Westerners, but especially Albertans, founded the Reform/Alliance to get 'in' to Canada. The rest of the country has responded by telling us in no uncertain terms that we do not share their 'Canadian values.' Fine. Let us build a society on Alberta values." Stephen Harper
That Stephen Harper and his Reformers have no respect for Canadian culture or identity, is an understatement. They instead have a projected image of Canadian culture and Canadian values, from Texans because of the oil boom, and from watching far too much American television.
Fortunately, Harper's quote above does not include the majority of Albertans, who have always been known for a progressive spirit, but it does reflect the feelings of his party and supporters.
It's kind of a cowboy mentality. Law and order, guns, war and manly sports. And that is the image they are trying to project for our country.
When will they realize that is not who we are?
Take Jason Kenney's new citizenship handbook. Historian Margaret Conrad said of the new guide, that it “represents a new kind of Canada, one that is less sympathetic with my personal sense of a progressive, forward-looking nation, but the new slant is no doubt in keeping with the sentiments of the current administration in Ottawa.”
Sentiments of the current administration indeed. But hardly reflective of the sentiments of the majority of Canadians.
The emphasis on the Queen and the Canadian Forces also struck her as unusual. “It's kind of like a throwback to the 1950s,” she said. “It's a tough, manly country with military and sports heroes that are all men. “It's a tougher Canada than the one the Liberals depicted.”
The latest attack on our culture comes from that horrendous looking Canadian pavilion at the Vancouver Olympics. The contract for the facility was given to an American firm, and it ran more than a million dollars over budget. But look at it. Other than the name Canada above the door, what possible design reflects who we are? It looks like a bus terminal.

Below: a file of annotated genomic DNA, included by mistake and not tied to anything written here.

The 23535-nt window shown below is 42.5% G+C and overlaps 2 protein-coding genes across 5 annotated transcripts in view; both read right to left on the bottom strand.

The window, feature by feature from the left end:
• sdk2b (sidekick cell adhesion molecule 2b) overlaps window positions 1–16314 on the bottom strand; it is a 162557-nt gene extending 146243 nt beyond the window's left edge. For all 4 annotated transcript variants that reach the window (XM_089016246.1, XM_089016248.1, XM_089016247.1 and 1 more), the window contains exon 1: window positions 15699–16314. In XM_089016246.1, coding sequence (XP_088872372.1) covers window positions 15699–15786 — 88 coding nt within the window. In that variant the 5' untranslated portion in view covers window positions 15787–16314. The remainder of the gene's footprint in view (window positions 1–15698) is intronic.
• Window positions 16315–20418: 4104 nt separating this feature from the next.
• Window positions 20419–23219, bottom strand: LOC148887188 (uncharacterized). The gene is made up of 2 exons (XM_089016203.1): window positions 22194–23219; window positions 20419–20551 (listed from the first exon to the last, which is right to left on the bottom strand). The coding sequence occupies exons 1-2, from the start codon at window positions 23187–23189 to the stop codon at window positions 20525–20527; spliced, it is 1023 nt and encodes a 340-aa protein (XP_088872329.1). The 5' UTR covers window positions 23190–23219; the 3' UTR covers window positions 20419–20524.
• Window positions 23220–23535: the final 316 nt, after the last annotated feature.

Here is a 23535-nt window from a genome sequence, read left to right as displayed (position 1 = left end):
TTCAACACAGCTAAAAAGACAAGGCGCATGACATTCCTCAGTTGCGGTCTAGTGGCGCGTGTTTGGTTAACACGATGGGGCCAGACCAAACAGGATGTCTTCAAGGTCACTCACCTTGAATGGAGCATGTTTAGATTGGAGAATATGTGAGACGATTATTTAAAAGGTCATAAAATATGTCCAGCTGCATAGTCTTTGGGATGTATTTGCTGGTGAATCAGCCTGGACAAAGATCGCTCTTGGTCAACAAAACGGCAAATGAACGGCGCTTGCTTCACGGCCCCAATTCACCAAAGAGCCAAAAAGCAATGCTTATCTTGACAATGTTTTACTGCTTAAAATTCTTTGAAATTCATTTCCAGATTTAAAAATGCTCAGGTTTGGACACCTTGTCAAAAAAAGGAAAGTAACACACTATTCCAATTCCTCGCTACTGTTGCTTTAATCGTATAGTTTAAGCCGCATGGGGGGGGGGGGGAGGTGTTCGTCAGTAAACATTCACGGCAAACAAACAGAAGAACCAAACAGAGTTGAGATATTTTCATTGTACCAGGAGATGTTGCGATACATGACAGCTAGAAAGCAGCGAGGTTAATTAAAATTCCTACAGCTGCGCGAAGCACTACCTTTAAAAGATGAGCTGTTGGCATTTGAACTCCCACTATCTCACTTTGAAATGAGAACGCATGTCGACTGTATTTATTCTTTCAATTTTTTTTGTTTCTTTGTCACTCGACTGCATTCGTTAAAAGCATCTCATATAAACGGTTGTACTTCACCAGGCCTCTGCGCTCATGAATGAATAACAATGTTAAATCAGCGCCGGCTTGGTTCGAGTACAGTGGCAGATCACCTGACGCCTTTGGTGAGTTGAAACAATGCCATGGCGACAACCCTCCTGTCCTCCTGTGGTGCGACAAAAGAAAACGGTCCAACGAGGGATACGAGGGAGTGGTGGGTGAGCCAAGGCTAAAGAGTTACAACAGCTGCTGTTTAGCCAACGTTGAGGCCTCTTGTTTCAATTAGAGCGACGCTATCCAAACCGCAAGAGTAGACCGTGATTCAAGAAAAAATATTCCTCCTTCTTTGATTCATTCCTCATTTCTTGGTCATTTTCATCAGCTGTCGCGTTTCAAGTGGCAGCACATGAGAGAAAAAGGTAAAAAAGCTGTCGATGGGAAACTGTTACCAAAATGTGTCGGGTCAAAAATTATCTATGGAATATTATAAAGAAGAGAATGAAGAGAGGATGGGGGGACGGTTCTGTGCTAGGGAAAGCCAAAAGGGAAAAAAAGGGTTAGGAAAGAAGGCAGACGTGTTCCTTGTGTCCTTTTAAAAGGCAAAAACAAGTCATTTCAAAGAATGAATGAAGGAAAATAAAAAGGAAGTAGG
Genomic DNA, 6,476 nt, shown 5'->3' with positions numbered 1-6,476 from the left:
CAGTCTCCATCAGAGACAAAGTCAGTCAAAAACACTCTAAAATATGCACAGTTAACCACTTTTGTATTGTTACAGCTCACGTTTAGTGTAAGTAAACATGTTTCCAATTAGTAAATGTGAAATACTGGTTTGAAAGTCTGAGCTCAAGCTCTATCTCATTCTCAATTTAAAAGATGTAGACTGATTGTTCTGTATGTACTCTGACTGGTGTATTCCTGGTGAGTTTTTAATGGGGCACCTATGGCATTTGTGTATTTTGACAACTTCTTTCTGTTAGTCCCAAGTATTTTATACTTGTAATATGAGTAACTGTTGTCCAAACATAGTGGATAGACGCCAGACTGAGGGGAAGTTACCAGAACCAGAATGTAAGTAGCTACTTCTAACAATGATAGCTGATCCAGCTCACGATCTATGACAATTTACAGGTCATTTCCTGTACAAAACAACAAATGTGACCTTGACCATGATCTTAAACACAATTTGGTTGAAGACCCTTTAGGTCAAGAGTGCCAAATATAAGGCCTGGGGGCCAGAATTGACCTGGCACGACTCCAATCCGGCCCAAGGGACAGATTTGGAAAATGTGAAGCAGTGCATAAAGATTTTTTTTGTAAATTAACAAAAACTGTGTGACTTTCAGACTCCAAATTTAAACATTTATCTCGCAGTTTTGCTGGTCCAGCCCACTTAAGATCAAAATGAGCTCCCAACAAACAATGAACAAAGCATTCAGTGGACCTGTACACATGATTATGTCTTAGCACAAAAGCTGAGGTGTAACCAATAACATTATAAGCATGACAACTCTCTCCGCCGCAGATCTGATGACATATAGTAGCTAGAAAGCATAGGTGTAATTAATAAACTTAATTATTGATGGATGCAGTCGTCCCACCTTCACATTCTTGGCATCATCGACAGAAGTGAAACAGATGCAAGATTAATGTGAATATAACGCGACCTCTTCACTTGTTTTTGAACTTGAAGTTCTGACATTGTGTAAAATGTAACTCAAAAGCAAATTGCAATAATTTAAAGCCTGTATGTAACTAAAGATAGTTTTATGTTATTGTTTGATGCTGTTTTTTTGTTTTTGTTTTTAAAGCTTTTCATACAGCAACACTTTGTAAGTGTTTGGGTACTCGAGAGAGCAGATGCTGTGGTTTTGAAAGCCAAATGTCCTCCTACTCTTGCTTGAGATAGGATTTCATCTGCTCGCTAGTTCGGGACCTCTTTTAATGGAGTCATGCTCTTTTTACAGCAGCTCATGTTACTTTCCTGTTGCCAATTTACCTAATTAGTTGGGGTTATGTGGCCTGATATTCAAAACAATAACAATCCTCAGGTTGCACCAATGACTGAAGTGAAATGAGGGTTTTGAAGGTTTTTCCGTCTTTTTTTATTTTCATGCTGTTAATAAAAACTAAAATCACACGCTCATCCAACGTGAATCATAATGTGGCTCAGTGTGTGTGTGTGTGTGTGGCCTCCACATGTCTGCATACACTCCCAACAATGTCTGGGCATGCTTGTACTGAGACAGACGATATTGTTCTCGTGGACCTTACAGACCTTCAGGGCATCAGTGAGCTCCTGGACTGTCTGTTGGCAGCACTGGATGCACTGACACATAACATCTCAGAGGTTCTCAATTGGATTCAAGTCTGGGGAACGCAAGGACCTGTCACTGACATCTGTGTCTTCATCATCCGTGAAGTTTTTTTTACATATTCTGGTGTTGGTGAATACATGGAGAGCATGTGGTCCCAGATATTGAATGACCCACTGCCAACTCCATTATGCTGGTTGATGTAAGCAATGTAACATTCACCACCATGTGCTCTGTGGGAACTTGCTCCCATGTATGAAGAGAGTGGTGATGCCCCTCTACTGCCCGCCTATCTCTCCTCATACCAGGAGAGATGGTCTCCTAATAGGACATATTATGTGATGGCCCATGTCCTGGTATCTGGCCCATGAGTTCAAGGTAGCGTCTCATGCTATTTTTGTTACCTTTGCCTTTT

Yet Dean Del Mastro, justified using an American firm by saying "It will celebrate everything that Canada has to offer. Everything from our heritage and our culture, from First Nations to settlers, everything that this country is all about." What?
Of course even the interior did not celebrate 'everything that Canada has to offer'.
Though Heritage Minister James Moore defends the design, visitors see it a little differently.
These guys just don't get us and they never will.
But even as Moore trumpeted the successes of Canada's controversial tent, he didn't disagree there are likely to be those who might leave its clutches feeling less than satisfied. That was the case on Monday, as some of those trickling out were scratching their heads and questioning why there was not more substantive information in the exhibit about Canada's culture or history.
"I didn't find it was that interesting," said Marie Klein of Seattle as she emerged from an exit."I would have thought there would have been more displays about Canada," she added. "I give it about a five on a scale of one to 10," said Roy Kendall of Victoria, adding he would have expected a lot more for the money that was spent.